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Unsupervised Children

In the News: In August 2005, 8-year-old Jacob Buckett, his father, and three-year-old sister went to lunch at a Burger King. In a matter of seconds, Jacob climbed up the horizontal support poles of the play structure and suddenly lost his grip. He came crashing down, cracking his head on the tile floor. Jacob suffered a traumatic brain injury which put him in a coma for two months, in the hospital for six months. and has left him with permanent, lifelong impairments.

Burger King and the Buckett family eventually reached a $20 million, out-of-court settlement even though Jacob’s father acknowledged he had been close enough to prevent Jacob from improperly climbing up the sides of the play structure.

Unparalleled Exposure

As is the case with any recreation-oriented business, a typical fitness center or swim club can be a very dangerous place if the right precautions are not taken. Between playgrounds and pools, slides and saunas, and fitness equipment and free weights, an unsupervised child can get into quite a bit of trouble at your facility. While some employees may be dedicated to “floating” around the facility, it’s unlikely any organization has the staffing available to personally babysit every unsupervised child. If Jacob Buckett’s story is any indication, children can put themselves in dangerous situations in a matter of seconds.kids playing alone

Recommendations and Best Practices

Age Requirement

Children mature physically, emotionally, and intellectually at very different rates. Where one parent may be comfortable leaving a 7-year-old child home alone for a couple of hours, another parent may cringe at the idea of leaving an 11-year-old unsupervised for even 15 minutes. For these reasons, West Bend feels a organizations should consider instituting a supervision requirement on all children under a specified age.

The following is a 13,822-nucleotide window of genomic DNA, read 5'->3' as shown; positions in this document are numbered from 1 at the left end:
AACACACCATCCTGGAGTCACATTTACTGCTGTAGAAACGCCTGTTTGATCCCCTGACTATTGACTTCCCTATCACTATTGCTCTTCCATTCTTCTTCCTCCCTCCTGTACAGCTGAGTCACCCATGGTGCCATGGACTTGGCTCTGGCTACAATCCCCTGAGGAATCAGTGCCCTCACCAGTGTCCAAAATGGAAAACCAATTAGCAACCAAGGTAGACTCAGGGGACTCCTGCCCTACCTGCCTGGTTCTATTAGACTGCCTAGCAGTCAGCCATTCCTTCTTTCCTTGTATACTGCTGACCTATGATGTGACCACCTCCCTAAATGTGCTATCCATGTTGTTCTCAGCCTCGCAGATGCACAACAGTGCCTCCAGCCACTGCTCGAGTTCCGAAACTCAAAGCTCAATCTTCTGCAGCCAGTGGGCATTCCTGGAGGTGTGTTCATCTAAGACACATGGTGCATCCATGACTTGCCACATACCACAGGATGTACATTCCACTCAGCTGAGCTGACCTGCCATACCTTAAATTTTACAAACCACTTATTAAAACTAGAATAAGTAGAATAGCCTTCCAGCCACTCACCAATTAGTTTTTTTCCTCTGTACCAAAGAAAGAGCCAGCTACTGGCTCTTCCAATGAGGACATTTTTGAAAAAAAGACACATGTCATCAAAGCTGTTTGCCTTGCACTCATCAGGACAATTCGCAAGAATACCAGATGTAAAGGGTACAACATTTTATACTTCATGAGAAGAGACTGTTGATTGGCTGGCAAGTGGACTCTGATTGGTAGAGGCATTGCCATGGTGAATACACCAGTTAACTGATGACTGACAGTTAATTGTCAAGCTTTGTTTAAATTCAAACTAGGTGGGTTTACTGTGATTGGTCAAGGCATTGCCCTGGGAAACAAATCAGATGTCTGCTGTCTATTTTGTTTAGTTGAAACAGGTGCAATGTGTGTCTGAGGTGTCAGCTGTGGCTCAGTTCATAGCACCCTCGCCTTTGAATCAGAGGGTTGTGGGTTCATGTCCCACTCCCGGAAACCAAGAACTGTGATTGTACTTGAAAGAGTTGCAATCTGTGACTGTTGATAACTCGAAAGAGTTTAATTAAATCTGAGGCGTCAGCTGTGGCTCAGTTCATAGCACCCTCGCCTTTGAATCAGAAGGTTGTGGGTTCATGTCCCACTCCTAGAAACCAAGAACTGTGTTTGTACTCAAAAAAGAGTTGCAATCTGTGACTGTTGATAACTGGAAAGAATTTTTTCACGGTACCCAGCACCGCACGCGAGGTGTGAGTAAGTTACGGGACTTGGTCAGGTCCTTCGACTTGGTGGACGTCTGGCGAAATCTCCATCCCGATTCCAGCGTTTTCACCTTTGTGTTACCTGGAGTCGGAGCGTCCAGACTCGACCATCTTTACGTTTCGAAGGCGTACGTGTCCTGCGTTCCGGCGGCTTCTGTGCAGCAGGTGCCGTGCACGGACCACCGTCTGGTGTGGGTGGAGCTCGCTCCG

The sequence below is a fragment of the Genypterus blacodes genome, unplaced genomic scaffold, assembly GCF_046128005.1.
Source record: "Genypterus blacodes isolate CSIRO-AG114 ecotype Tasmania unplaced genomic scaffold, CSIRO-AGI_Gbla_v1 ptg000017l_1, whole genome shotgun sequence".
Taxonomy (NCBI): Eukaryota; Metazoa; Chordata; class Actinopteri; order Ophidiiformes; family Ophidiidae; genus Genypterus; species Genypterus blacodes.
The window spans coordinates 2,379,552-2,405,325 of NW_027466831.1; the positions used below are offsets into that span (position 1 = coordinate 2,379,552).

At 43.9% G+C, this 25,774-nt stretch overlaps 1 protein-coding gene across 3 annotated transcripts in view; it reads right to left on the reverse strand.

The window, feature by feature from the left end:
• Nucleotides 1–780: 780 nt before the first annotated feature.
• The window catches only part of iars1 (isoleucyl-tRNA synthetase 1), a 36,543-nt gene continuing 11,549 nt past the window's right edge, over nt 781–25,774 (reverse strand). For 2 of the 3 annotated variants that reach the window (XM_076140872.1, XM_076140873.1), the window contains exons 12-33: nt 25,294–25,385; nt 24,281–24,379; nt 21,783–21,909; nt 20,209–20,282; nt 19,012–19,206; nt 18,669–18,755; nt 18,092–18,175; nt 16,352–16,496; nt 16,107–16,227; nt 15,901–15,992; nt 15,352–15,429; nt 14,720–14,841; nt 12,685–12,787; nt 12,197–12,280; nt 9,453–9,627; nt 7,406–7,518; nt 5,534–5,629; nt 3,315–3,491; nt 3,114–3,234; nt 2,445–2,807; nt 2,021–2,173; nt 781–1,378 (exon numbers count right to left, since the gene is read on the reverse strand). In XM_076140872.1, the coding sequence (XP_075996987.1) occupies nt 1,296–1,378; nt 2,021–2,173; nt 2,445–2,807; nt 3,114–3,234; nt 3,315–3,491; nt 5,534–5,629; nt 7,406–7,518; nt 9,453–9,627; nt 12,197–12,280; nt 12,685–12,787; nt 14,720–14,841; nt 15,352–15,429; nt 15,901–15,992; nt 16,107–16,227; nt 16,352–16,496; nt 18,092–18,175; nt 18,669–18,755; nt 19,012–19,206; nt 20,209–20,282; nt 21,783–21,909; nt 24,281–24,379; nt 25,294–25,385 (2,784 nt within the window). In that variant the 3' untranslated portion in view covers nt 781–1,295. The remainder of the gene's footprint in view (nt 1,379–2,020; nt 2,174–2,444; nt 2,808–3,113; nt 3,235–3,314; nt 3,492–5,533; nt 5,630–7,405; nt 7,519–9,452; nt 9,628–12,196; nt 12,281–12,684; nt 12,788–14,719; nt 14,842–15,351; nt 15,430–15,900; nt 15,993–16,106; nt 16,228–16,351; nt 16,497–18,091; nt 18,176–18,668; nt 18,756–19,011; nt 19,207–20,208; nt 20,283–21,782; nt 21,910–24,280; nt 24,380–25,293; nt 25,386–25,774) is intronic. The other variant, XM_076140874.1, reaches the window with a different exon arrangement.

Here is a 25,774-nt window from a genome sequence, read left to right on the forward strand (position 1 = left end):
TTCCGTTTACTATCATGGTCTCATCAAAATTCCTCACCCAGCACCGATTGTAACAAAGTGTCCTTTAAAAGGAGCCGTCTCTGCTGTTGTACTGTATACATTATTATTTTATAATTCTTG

Before determining an appropriate age, management should consider the current supervision requirements in the aquatics and fitness areas. For example, if the minimum age in these areas is 10 and 14 respectively, does it make sense to have a general minimum age of 8? An unsupervised 8-year-old child would then be restricted from two of the more prominent areas of the facility. West Bend recommends:

  • A minimum age of 10 years old to be in the building alone.
  • A minimum age of 12 years old to be in the pool without adult supervision.
  • A minimum age of 16 years old to use fitness and weight equipment without supervision.


Offering a wide range of programming for children of all ages can mitigate the resistance of parents who may be upset with any new age restrictions. Programs like arts and crafts, youth centers with computers, or interactive games keep children in a supervised location. The longer kids are left to wander, the more likely they are to put themselves in dangerous or mischievous situations.

Parent Drop-Off

West Bend also recommends a policy requiring parents to physically walk the child to the check-in desk. This not only provides parents with peace of mind, but also makes it much easier to track the number of unsupervised children in the facility at any given time. If an unsupervised child has not been picked up by closing time, the local police should be called to escort the child home. Under no circumstances should an employee take a child home in his/her personal vehicle

Topics: YMCA, Youth Programs